After the Election, a Time to Heal

For me, elections are always highly emotional moments. My formative years were spent fighting for democracy in Argentina, so the act of voting, natural for many, is for me one accompanied by deep gratitude. Voting is something that I don’t, and never will, take for granted.

Whatever our political preferences, the overwhelming majority of the world's Jews today are blessed to live in a place and a time where our voice counts; a time of freedom that, albeit imperfect, is more pervasive that in any other period of human history. The fact that “we the people” elect our leaders sounds to us like such a simple proposition, that sometimes we forget how revolutionary it is, how new, how fragile. So my first feelings today – unrelated to the election results – are of gratitude to past generations that bequeathed us our freedom, our democracy and a country that still offers boundless opportunity; gratitude for a civic exercise that, despite the prophets of doom, transpired in peace and calm.

But as grateful as I am, I’m not naïve. These elections showed how divided we are, how much we live in different realities, and how little connection there is between our echo chambers. They showed how much we uncritically accept dogmas and how vulnerable we are to clickbait and propaganda. They demonstrated that we lack the intellectual curiosity and the empathy to learn from and about the other.

In these times of labeling and demonization, we fail to realize how complex people are and how they defy stereotypes.

Think about this:

• In Florida, conservative voters approved a dramatic increase in the minimum wage, while in Montana, they voted to legalize recreational marijuana.
• On the other side progressives voted enthusiastically for a moderate candidate; radical atheists voted for one of most religious men to ever run for office, who in turn supports gay marriage and reproductive rights.

Nothing is simple, and when we reduce people to caricatures, we lose the richness and the texture that makes them truly human.

Regardless of whom we voted for, we all won and we all lost. Those that wanted a reaffirmation, didn’t get it; those that wanted a massive repudiation, didn’t get it either. But we all won, because we exercised our right in peace, because democracy did its work, and because we reaffirmed the ideals that keep moving this great country towards a “more perfect union.”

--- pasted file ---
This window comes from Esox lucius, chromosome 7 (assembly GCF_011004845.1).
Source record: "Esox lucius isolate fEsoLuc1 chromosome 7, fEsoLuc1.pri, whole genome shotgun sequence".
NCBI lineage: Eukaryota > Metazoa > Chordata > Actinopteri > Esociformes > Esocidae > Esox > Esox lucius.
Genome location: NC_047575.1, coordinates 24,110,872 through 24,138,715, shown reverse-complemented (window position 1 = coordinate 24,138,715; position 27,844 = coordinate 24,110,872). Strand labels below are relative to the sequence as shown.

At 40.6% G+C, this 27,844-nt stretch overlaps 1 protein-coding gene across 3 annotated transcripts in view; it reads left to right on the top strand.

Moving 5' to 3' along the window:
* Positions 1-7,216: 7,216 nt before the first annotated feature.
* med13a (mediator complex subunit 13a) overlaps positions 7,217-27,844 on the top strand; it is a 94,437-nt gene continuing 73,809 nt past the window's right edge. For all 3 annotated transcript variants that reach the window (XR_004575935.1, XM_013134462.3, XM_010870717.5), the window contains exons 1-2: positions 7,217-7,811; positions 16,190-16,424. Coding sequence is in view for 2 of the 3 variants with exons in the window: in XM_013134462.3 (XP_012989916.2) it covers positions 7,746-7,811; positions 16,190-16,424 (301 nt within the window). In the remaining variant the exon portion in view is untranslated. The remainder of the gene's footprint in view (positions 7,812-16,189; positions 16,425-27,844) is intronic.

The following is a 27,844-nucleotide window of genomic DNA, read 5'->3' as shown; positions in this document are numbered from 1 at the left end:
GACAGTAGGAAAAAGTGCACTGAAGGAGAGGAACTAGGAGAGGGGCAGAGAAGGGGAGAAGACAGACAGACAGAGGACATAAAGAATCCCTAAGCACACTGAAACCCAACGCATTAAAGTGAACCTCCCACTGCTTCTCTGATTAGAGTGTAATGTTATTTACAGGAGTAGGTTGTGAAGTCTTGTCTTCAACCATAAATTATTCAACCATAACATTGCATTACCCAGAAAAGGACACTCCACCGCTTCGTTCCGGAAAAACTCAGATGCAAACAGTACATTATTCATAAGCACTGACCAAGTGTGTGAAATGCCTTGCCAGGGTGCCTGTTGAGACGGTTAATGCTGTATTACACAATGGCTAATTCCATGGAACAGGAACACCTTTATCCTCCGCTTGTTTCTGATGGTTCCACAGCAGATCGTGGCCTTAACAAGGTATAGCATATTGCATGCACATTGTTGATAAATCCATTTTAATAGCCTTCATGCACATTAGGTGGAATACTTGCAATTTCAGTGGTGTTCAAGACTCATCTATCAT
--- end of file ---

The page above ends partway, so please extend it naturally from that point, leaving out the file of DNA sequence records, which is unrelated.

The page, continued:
Whatever our ideological differences, every change offers an opportunity for a reset: for mending ties, for starting anew, for stopping the corrosiveness of our discourse, and lowering the temperature of our disagreements. It’s a moment to take stock and re-center ourselves, re-evaluate our ideas and our actions, and commit to be better.

It is clear that our country is in need of healing, and it’s become abundantly evident that our own Jewish community is as fractured and dislocated as the rest of the country. We, as funders and leaders, have a critical role to play in rebuilding the fabric of our community. I’m proud of how JFN has managed to remain a place of respect and civility, a model for the type of conversations we should be having both within and beyond the Jewish community. Our network is incredibly diverse, and we have managed to have difficult conversations in which different points of view are heard, in which the humanity of the other is respected above everything else. The respect and menschlikeit of our members made it possible.

I believe that now, more than ever, we, as funders and leaders, need to be beacons of hope, examples of responsibility, and purveyors of unity. Our role in healing can’t be overstated: People are looking to us for inspiration and example, and this is our moment to step up. For those who won, this is not the moment for triumphalism and vindictiveness; for those who lost, it’s not the time for destructive bitterness. For everybody, it should be a time of working together on the enormous challenges ahead, from the ongoing impact of Covid, to the growing threat of antisemitism in all its forms, to Israel’s challenges and opportunities.

To cap off the roller coaster of emotions of this week, on Saturday we learned, with enormous sadness, of the passing of Rabbi Lord Jonathan Sacks, an inspiration to us all. He once said: “The test of faith is whether I can make space for difference. Can I recognize God’s image in somebody that is not in my image, who language, faith, ideas are different on min? If I cannot, then I have made God in my image instead of allowing Him to remake me in His.” This is exactly the test we face today.

And finally, in a phrase that seems to capture the essence of philanthropy, he said: “Do a search-and-replace operation on the text of your mind. Wherever you encounter the word ‘self,’ substitute the word ‘other.’ Instead of self-help, other-help. Instead of self-esteem, other-esteem. We can face any future without fear so long as we know that we won’t face it alone.”

Let’s do it, and let’s not face any of this alone.